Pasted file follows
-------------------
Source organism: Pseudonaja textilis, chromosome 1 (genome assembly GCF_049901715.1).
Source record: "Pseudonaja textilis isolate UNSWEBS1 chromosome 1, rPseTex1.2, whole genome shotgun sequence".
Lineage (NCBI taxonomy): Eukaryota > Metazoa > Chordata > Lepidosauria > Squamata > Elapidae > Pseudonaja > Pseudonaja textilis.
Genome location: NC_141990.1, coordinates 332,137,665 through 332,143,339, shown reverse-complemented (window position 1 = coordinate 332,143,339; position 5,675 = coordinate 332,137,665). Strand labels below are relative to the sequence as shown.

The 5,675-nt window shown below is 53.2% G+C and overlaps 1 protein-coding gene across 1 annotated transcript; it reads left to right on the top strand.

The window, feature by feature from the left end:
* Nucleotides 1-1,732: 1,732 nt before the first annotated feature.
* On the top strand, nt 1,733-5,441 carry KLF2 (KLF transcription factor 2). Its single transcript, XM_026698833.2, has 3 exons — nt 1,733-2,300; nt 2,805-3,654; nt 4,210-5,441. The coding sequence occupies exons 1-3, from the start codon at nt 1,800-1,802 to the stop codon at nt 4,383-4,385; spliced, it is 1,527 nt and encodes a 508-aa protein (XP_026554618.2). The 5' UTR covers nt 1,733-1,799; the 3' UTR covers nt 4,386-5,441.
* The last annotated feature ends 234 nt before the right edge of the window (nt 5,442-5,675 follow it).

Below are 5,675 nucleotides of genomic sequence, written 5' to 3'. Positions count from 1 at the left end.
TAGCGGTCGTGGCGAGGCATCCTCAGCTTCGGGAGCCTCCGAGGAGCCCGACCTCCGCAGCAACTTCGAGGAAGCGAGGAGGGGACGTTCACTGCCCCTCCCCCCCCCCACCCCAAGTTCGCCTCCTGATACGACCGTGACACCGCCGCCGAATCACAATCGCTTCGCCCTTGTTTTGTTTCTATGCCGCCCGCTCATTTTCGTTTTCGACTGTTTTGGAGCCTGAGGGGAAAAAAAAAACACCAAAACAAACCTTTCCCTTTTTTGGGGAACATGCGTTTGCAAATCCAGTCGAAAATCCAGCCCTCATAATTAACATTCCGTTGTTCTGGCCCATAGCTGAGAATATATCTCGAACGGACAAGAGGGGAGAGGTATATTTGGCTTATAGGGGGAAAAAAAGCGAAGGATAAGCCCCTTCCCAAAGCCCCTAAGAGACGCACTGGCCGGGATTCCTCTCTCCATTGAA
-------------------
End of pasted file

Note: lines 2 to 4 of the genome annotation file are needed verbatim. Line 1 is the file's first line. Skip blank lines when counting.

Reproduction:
Source record: "Pseudonaja textilis isolate UNSWEBS1 chromosome 1, rPseTex1.2, whole genome shotgun sequence".
Lineage (NCBI taxonomy): Eukaryota > Metazoa > Chordata > Lepidosauria > Squamata > Elapidae > Pseudonaja > Pseudonaja textilis.
Genome location: NC_141990.1, coordinates 332,137,665 through 332,143,339, shown reverse-complemented (window position 1 = coordinate 332,143,339; position 5,675 = coordinate 332,137,665). Strand labels below are relative to the sequence as shown.